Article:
Saturday, September 24, 2022

Three Poems by Ray Greenblatt

Play Time

Once our skin was golden too,
as sleek and agile
        as river otters
nosing and grinning
        in and out of the river
sunning on the bank--
        moist bodies tingling
our tongues were fragrant
        saliva heady
our fingers, our members
        explored new lands--
who knows what moments
        we will remember
as our Eldorados,
our kisses then
        were not hollow
wrapped round moral lapses
those sighs did not
        yet croon blue songs.

Daylight Savings

The train sighed to a stop
          2 AM
darkness stretched in all directions.
Couple of distant lights twinked,
lost stars fallen to earth.
I hoped most people were tucked
         in their beds,
not twisted in tragic moments.
Those on the train snored through the time.
An hour given back, in a way,
a golden hour!
What had I done with it.
What had I done
          with all the golden hours.
What would I do?
An engine turned on,
          the train lurched
and we continued down the track.

I Swam at Walden Pond

Surface sparkling
mottled shadows of leaves
          float on the water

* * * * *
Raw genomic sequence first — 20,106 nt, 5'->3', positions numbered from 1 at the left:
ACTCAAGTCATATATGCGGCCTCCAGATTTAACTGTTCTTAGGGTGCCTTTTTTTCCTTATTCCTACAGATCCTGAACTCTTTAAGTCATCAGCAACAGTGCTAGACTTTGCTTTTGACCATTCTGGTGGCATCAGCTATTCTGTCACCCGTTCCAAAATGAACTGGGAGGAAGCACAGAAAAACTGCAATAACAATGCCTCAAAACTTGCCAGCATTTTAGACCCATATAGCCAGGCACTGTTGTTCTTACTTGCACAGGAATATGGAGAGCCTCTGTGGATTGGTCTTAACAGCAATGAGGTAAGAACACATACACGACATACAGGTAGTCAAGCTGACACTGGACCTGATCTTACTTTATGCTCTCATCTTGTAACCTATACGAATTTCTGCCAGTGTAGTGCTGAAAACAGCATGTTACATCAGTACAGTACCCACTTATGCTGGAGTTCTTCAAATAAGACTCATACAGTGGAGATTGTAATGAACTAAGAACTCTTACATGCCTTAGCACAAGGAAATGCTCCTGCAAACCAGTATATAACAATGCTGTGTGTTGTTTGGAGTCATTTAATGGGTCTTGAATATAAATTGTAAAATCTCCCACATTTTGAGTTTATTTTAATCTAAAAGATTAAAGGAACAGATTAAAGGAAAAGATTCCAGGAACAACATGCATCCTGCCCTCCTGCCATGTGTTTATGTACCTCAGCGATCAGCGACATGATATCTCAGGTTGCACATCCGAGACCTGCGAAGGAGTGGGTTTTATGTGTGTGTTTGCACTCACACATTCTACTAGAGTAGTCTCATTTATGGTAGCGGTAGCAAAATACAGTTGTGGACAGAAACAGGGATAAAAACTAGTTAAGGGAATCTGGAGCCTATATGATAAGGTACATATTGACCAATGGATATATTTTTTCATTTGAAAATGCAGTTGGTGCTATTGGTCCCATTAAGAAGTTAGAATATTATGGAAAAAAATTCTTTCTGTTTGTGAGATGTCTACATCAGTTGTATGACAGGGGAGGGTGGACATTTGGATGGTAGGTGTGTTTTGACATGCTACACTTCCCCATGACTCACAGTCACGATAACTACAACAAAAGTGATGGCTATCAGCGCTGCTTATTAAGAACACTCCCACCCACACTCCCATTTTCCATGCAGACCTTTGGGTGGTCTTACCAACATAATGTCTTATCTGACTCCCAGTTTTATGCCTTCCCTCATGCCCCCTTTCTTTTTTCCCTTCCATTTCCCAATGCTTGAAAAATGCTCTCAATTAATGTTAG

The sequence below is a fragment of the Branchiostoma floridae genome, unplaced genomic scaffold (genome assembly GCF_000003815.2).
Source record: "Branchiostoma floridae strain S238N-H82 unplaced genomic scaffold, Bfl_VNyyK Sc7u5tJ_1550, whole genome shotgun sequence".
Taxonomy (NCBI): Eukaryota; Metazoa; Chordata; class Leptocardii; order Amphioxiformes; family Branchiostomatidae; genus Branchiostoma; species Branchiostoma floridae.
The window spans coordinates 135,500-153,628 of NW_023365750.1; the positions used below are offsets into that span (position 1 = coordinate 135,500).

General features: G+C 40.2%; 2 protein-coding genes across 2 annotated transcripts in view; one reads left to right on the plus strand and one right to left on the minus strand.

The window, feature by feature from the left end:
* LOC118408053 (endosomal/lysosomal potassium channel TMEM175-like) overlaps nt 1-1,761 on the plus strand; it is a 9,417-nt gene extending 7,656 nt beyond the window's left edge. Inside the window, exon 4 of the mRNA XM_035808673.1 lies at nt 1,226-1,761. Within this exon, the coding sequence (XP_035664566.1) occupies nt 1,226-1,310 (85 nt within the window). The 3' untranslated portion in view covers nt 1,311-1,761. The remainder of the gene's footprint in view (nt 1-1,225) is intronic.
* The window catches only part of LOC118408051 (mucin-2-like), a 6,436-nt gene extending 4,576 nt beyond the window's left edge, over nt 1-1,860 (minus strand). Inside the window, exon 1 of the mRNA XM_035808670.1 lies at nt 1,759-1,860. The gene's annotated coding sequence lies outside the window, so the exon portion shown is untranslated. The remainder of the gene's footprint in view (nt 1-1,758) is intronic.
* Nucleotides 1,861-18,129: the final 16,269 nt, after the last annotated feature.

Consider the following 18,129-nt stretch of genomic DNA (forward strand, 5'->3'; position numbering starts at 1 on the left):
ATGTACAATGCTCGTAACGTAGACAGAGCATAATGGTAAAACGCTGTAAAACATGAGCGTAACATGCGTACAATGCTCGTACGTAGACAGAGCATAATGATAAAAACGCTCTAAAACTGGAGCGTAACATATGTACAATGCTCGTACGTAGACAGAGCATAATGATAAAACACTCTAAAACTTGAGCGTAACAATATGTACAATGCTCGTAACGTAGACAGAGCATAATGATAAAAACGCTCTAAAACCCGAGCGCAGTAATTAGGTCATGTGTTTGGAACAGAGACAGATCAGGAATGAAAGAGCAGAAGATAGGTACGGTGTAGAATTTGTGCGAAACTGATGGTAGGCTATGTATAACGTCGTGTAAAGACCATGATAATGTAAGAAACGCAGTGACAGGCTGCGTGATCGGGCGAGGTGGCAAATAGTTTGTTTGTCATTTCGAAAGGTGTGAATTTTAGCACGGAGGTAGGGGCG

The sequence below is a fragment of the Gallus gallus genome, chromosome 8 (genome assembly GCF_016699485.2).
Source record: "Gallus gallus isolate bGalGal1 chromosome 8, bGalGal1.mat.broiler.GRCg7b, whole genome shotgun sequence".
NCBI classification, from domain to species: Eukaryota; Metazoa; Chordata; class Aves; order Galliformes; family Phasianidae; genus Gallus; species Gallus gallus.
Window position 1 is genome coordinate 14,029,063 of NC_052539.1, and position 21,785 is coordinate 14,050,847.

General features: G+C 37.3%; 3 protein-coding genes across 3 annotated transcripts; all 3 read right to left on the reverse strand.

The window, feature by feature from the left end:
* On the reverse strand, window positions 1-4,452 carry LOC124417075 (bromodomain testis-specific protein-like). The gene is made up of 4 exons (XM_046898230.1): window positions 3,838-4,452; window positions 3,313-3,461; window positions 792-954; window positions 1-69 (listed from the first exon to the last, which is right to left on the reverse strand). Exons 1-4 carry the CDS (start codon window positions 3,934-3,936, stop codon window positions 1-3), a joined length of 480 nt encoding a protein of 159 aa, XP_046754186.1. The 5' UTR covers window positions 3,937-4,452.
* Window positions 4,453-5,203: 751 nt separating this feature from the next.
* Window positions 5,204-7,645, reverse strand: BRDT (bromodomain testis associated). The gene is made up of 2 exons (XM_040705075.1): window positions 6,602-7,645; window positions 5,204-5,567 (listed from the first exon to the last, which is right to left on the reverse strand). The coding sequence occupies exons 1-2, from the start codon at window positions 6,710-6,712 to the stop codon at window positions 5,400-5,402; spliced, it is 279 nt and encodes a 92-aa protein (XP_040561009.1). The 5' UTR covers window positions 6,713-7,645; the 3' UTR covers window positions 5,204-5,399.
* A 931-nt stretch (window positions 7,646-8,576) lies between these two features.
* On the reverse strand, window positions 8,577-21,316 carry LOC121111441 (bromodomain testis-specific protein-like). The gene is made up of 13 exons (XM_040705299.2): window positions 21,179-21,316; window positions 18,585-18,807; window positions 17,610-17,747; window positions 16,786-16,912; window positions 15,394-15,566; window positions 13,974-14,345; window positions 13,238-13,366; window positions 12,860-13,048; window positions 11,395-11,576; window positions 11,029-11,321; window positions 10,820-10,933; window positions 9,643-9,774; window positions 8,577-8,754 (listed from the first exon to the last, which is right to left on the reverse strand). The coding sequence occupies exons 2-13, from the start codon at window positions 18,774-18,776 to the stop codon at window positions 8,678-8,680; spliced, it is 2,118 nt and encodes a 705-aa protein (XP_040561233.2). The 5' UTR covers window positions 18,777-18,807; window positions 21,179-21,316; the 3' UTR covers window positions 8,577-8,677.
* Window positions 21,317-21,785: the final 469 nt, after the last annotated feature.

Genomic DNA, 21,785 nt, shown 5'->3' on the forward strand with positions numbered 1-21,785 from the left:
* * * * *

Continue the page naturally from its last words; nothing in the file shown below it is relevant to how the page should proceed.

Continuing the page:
bottom silted and warm.
You were all around, Henry,
tramping, taking measurements
and observing . . . observing.
What would you think of all
          the people?
All the development?
The Fitchburg Railway upset
         you enough.
But life must go on
and things always change,
you'd agree readily
         to that.
However, what you wrote
indelible as Testaments
still aids in pointing the way
limning the verities.

Ray Greenblatt is an editor for the Schuylkill Valley Journal and teaches a poetry course at Temple University in Philadelphia.  His most recent book of poetry is Until the First Light (Parnilis Media, 2020). He has also written book reviews for the Dylan Thomas Society, John Updike Society and Joseph Conrad Today.

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